What is not in dispute is that the accepted Ang II–induced vasodilation observed at normal pressures disappears when hypertension supervenes. Removal of the endothelium in vessels from WKY rats abolishes this response, but in the SHR rats, the lack of dilation remains. The impression is that the level of blood pressure genomically influences AT2 receptor distribution throughout the vascular wall.
In addition, You et al4 proceeded to treat animals with a variety of drugs to ameliorate the hypertension. Irrespective of whether agents specifically targeting the renin-angiotensin system were used, partial lowering of blood pressure caused less vasoconstriction when Ang II was applied, and normalizing it was associated with a restoration of the AT2 receptor population in both the endothelium and media and with vasodilation.
These responses have been elicited in vitro and revealed only when the predominantly AT1-induced response is blocked. Whether they are associated with hemodynamically important consequences in vivo has not been established; however, these studies suggest that hypertension causes a downregulation of AT2 receptor activity, which may result in reduced NO bioavailability. Whether or not this is responsible, recent evidence suggests that AT2 receptor activation is associated with compensatory structural changes in the circulation. The AT2 receptor–knockout mouse does not develop left ventricular hypertrophy or cardiac fibrosis when exposed to Ang II by infusion.6 The developing wealth of evidence linking AT1 receptor activation to increased vascular oxidative stress endothelial dysfunction and atherosclerotic lesion formation means that loss of AT2 receptor activity induced by a rise in blood pressure could increase the risk of target-organ damage by diminishing any protective effects operating in the endothelium. Most recently it has been shown that disrupting the AT1 receptor in the apolipoprotein E–deficient mouse leads to reduced atherosclerosis.7 The presence of hypertension exacerbates atheroma formation, and it is tempting to implicate the endothelial loss of AT2 receptor–mediated activation of protective mechanisms as being responsible.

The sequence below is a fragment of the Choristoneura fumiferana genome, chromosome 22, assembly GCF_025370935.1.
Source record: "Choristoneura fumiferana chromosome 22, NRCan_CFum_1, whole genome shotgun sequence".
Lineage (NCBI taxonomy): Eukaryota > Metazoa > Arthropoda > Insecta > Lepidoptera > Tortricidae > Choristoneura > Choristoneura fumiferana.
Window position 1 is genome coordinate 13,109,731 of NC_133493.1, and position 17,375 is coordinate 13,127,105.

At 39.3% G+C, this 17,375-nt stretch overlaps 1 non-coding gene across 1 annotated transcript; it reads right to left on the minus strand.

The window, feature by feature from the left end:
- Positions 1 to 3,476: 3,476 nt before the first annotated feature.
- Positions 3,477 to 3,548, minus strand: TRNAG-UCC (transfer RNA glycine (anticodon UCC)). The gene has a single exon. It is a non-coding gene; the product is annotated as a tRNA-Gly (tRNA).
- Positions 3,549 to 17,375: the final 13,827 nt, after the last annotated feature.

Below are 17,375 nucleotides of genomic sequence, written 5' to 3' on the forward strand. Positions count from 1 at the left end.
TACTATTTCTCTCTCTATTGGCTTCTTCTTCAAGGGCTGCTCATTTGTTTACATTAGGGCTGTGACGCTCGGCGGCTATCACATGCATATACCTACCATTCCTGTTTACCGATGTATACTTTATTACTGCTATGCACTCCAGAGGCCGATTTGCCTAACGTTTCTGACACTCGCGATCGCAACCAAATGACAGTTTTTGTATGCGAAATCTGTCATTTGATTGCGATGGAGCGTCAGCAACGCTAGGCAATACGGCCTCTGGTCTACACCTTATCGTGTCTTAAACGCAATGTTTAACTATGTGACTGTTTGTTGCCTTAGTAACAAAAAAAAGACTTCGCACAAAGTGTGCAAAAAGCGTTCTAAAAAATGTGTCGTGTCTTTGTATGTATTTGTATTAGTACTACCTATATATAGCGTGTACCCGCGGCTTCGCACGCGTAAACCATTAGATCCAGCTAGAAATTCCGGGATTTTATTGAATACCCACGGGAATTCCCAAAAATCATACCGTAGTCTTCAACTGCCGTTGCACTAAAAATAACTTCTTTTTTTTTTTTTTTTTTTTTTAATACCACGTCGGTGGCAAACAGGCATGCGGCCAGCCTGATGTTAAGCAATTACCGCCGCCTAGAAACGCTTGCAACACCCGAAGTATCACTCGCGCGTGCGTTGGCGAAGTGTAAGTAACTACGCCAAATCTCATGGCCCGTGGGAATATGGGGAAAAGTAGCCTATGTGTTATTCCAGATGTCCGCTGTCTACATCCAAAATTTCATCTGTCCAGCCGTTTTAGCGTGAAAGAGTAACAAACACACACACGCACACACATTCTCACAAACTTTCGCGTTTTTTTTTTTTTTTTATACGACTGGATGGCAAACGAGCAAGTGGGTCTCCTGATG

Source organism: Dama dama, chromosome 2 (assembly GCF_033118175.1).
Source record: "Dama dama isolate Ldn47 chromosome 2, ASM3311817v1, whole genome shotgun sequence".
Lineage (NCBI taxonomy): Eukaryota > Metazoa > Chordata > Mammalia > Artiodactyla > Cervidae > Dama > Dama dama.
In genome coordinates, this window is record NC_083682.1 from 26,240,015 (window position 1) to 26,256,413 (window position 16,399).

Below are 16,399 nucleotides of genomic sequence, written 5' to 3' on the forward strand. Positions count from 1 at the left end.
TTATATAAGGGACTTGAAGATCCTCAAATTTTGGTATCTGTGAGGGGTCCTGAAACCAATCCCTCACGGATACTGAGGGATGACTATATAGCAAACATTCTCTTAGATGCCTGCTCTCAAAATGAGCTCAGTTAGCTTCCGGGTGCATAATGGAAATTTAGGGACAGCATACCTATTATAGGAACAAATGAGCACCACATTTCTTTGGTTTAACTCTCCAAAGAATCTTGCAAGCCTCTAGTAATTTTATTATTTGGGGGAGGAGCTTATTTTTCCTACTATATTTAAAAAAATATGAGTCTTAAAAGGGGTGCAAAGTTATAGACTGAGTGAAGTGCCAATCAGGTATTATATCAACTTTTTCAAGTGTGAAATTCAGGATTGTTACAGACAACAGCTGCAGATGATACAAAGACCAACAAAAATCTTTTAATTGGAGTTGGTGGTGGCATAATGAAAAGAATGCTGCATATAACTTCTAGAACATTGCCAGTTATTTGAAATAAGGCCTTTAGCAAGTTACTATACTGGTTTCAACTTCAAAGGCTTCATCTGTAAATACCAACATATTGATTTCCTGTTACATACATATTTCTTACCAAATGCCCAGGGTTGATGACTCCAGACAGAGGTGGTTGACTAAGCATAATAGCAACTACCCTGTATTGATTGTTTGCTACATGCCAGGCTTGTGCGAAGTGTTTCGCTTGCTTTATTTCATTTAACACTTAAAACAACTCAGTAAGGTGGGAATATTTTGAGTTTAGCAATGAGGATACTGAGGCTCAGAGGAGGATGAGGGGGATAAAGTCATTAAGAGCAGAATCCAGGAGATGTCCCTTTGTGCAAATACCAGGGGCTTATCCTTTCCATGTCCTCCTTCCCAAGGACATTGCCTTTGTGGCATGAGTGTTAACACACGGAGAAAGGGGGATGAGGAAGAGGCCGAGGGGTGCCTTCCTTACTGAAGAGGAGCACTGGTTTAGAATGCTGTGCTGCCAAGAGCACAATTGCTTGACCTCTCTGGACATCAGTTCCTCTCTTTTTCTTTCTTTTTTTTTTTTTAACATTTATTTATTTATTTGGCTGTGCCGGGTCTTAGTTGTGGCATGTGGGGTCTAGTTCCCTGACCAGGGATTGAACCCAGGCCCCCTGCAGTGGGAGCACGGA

Also encouraging is the restoration of endothelial AT2 receptors by good blood pressure control, irrespective of the class of drug used. Restoration was accompanied by a functional improvement in dilation, which reinforces the clinical need to lower blood pressure as much as possible to protect the circulation from the effects of hypertension-associated target-organ damage. Suddenly, the AT2 receptor has moved to center stage in providing one mechanism by which this protection occurs.
The opinions expressed in this article are not necessarily those of the editors or of the American Heart Association.
Nickenig G, Harrison DG. The AT1-type angiotensin receptor in oxidative stress and atherogenesis, part I: oxidative stress and atherogenesis. Circulation. 2002; 105: 393–396.
You D, Loufrani L, Baron C, Levy BI, Widdop RE, Henrion D. High blood pressure reduction reverses AT2 receptor–mediated vasoconstriction into vasodilatation in spontaneously hypertensive rats. Circulation. 2005; 111: 1006–1011.
Izzard AS, Bund SJ, Heagerty AM. Increased wall-lumen ratio of mesenteric vessels from the spontaneously hypertensive rat is not associated with increased contractility under isobaric conditions. Hypertension. 1996; 28: 604–608.
Ichihara S, Senbonmatsu T, Price E Jr, Ichiki T, Gaffney FA, Inagami T. Angiotensin II type 2 receptor is essential for left ventricular hypertrophy and cardiac fibrosis in chronic angiotensin II–induced hypertension. Circulation. 2001; 104: 346–351.
Wassmann S, Czech T, van Eickels M, Fleming I, Böhm M, Nickenig G. Inhibition of diet-induced atherosclerosis and endothelial dysfunction in apolipoprotein E/angiotensin II type 1A receptor double-knockout mice. Circulation. 2004; 110: 3062–3067.